Advance rate of 75% applied to account receivables.
The allocation of value in the liability waterfall results in recovery corresponding to ‘RR1’ recovery for onshore and offshore senior unsecured debts. However, the Recovery Rating for senior unsecured debts is capped at ‘RR4’ because under Fitch’s Country-Specific Treatment of Recovery Ratings Criteria, China falls into Group D of creditor friendliness, and instrument ratings of issuers with assets in this group are subject to a soft cap at the issuer’s IDR.
Factors that could, individually or collectively, lead to positive rating action/upgrade:
– Recurring EBITDA/interest coverage sustained above 1x;
– Unrestricted cash/short-term debt sustained above 1x.
Factors that could, individually or collectively, lead to negative rating action/downgrade:
– Recurring EBITDA/interest coverage fails to improve materially;
– Aggressive expansion leading to deterioration in liquidity.
BEST/WORST CASE RATING SCENARIO
International scale credit ratings of Non-Financial Corporate issuers have a best-case rating upgrade scenario (defined as the 99th percentile of rating transitions, measured in a positive direction) of three notches over a three-year rating horizon; and a worst-case rating downgrade scenario (defined as the 99th percentile of rating transitions, measured in a negative direction) of four notches over three years. The complete span of best- and worst-case scenario credit ratings for all rating categories ranges from ‘AAA’ to ‘D’. Best- and worst-case scenario credit ratings are based on historical performance.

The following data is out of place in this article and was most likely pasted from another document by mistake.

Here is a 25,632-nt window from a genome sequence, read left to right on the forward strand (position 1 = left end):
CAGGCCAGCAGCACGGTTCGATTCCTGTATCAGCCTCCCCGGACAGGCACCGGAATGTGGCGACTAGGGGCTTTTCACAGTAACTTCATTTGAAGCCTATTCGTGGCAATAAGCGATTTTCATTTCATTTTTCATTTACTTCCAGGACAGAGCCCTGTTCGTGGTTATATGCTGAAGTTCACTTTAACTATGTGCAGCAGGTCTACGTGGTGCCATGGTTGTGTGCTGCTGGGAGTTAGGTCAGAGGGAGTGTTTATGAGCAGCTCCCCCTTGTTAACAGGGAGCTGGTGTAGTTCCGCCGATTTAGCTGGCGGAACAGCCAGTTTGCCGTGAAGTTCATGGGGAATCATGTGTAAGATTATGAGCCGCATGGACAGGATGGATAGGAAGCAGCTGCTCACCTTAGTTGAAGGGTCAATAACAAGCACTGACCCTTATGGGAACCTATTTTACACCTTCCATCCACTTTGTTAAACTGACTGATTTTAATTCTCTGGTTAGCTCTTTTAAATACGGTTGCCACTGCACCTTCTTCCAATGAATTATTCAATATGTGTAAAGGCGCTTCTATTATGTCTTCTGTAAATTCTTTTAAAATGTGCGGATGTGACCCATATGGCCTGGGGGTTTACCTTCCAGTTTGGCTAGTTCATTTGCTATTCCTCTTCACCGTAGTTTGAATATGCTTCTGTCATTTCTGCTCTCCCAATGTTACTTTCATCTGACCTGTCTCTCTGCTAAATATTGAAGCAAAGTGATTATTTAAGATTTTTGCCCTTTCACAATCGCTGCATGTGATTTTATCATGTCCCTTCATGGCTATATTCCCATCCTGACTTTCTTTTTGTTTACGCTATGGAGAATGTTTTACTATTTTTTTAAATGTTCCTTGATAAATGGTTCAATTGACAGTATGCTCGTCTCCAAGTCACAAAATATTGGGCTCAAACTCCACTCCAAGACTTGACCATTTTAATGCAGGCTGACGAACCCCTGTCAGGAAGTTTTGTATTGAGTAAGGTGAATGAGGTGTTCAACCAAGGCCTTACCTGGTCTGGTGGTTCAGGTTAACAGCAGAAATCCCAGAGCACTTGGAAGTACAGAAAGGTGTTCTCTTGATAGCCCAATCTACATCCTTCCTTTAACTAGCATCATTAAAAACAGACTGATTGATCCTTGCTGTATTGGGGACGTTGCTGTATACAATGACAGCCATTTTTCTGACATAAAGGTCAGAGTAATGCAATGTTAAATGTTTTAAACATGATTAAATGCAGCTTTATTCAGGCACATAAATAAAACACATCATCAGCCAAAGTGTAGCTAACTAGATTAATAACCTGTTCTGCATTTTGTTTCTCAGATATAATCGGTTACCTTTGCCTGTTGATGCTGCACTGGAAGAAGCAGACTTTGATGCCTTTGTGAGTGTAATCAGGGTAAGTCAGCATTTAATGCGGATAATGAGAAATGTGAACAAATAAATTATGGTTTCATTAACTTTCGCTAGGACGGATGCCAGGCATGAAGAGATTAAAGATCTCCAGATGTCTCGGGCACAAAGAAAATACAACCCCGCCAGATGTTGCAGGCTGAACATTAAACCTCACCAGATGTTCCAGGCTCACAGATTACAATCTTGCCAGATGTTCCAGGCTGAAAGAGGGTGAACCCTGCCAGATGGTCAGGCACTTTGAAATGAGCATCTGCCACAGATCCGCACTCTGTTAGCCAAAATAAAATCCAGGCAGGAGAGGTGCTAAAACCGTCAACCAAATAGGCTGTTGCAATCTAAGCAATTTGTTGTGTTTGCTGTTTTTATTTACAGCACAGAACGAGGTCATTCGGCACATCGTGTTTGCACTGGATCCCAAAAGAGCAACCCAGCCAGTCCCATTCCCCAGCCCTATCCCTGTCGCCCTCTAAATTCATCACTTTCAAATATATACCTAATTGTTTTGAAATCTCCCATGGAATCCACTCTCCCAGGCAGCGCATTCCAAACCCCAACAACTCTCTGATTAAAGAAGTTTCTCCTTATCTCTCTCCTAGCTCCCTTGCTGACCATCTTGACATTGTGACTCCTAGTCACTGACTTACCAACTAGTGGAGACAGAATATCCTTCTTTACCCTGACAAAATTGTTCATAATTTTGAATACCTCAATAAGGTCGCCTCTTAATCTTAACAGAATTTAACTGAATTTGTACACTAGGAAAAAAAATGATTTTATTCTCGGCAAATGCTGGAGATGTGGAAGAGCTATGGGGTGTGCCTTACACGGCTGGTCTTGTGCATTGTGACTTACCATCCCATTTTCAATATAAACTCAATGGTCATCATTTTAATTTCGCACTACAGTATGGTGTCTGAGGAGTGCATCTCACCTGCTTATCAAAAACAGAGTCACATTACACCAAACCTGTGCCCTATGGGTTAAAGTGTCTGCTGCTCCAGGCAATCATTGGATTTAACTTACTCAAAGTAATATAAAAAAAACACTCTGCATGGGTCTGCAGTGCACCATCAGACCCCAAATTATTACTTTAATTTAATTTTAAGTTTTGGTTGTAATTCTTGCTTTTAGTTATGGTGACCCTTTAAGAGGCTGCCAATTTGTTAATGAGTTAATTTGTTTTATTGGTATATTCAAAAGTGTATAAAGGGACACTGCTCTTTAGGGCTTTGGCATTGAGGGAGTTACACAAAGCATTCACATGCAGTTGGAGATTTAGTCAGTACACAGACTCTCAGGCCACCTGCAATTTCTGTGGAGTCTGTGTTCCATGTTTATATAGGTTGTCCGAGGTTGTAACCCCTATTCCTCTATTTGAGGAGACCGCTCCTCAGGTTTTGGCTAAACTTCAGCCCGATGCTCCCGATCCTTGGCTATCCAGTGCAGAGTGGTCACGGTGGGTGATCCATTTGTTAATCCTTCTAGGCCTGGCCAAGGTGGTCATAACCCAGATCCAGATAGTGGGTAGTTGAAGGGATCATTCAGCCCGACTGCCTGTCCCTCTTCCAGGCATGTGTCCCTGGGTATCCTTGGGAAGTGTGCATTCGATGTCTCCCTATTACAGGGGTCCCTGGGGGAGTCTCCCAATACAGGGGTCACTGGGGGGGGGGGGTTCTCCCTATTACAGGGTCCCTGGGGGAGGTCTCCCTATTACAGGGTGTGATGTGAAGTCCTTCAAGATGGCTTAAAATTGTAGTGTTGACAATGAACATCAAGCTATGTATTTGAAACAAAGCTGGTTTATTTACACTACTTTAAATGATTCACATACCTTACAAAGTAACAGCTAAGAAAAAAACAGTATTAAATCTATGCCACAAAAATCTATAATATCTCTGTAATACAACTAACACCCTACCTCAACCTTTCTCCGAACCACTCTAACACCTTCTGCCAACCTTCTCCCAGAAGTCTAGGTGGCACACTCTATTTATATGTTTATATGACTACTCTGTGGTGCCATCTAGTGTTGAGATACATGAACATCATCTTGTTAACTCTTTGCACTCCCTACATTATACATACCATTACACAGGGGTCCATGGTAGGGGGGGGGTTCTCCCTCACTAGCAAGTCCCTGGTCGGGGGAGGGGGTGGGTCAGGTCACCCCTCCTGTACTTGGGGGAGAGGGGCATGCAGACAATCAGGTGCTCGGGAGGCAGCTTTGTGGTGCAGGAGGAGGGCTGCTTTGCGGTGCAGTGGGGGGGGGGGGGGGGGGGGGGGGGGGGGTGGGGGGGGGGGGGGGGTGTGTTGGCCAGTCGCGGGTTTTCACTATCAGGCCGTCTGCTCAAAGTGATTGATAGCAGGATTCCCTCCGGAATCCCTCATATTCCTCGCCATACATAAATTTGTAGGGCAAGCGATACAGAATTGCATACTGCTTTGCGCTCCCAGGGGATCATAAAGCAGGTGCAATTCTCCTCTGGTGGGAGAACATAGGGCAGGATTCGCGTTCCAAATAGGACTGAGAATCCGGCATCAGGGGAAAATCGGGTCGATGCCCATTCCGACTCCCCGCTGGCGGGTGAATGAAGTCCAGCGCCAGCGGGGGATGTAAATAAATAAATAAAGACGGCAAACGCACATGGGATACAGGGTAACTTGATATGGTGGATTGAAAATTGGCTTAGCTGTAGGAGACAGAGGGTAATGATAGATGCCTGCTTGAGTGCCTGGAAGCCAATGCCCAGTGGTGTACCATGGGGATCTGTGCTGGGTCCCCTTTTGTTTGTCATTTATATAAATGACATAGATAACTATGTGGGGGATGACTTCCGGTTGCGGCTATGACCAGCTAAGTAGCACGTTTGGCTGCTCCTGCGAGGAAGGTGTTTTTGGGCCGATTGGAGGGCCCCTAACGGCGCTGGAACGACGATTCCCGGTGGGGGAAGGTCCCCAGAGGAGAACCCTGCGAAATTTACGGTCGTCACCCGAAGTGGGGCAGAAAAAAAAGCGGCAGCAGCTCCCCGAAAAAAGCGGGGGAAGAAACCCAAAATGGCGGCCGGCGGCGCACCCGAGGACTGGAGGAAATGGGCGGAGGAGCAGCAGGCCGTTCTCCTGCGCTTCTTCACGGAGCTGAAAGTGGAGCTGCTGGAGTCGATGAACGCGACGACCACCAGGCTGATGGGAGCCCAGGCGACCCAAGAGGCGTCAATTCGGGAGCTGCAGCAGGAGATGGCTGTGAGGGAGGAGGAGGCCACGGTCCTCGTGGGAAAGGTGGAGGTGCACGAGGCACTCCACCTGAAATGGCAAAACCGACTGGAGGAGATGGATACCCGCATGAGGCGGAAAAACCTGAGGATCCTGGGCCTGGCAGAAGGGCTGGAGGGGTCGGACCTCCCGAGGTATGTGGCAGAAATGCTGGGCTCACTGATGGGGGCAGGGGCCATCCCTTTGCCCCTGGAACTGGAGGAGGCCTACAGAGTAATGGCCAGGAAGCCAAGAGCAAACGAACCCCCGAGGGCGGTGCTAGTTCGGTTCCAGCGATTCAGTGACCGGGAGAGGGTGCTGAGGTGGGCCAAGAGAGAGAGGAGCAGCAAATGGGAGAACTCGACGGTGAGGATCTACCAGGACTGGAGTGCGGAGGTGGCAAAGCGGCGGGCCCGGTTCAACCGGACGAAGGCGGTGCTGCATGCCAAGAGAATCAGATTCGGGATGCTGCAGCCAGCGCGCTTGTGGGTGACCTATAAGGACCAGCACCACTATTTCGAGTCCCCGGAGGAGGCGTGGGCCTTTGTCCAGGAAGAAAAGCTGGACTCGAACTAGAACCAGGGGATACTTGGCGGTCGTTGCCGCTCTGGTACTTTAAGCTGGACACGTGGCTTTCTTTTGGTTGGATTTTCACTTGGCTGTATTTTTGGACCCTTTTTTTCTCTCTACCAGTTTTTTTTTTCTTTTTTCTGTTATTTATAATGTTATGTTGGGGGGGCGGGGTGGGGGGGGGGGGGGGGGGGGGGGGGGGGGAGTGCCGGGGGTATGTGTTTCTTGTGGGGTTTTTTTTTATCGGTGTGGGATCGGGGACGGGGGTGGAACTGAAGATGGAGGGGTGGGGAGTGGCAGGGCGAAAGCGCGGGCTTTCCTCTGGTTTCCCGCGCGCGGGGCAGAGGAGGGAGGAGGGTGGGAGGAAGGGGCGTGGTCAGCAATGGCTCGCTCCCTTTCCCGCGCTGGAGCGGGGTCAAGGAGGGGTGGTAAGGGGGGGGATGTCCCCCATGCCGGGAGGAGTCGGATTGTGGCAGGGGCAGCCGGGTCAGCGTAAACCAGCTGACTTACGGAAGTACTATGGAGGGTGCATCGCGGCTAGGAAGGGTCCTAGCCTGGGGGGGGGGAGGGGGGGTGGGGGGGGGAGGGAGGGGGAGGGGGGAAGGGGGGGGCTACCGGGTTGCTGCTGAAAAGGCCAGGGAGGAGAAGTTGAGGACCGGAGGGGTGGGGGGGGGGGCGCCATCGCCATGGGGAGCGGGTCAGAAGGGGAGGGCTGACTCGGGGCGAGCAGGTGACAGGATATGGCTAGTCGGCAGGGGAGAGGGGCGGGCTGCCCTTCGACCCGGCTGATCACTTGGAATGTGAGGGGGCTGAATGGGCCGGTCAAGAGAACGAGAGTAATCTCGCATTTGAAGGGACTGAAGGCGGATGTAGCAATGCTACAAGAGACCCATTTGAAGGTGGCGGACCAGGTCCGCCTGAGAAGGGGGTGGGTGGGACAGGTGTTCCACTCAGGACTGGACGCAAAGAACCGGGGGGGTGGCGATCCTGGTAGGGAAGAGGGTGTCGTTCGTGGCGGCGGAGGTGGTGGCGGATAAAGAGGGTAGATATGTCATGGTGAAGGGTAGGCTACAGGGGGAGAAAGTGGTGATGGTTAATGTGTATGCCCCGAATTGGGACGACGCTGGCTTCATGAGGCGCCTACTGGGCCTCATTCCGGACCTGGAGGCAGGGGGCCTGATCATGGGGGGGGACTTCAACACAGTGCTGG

LIQUIDITY AND DEBT STRUCTURE
Improved Liquidity: CNLP’s liquidity improved by end-2020, with the cash/short-term debt ratio recovering to 1.2x from 0.5x at end-2019, after the company’s management of its debt structure through issuing convertible bonds and exchanging US dollar senior notes in 2020. CNLP had CNY1 billion in unrestricted cash on hand, and CNY0.8 billion in unused bank facilities at end-2020, sufficient to cover CNY0.9 billion of short-term debt, including USD12 million of senior notes due September 2021.
Fitch expects that CNLP’s liquidity position will be weak during 2021-2022, considering the company’s large capex plan, despite our assumption of a certain amount of proceeds from asset disposal each year. Liquidity coverage – measured as (available cash + undrawn portion of committed facilities + free cash flow)/short-term debt – would be at around 0.6x in our forecast (end-2020: 0.5x) during 2021-2022.
SUMMARY OF FINANCIAL ADJUSTMENTS
Depreciation of right-of-use assets and interest on lease liabilities was excluded in the EBITDA calculation; interest on lease liabilities was excluded from cash interests; total debt was adjusted for face value of convertible bonds.
REFERENCES FOR SUBSTANTIALLY MATERIAL SOURCE CITED AS KEY DRIVER OF RATING
The principal sources of information used in the analysis are described in the Applicable Criteria.
Unless otherwise disclosed in this section, the highest level of ESG credit relevance is a score of ‘3’. This means ESG issues are credit-neutral or have only a minimal credit impact on the entity, either due to their nature or the way in which they are being managed by the entity.
Source: Fitch Ratings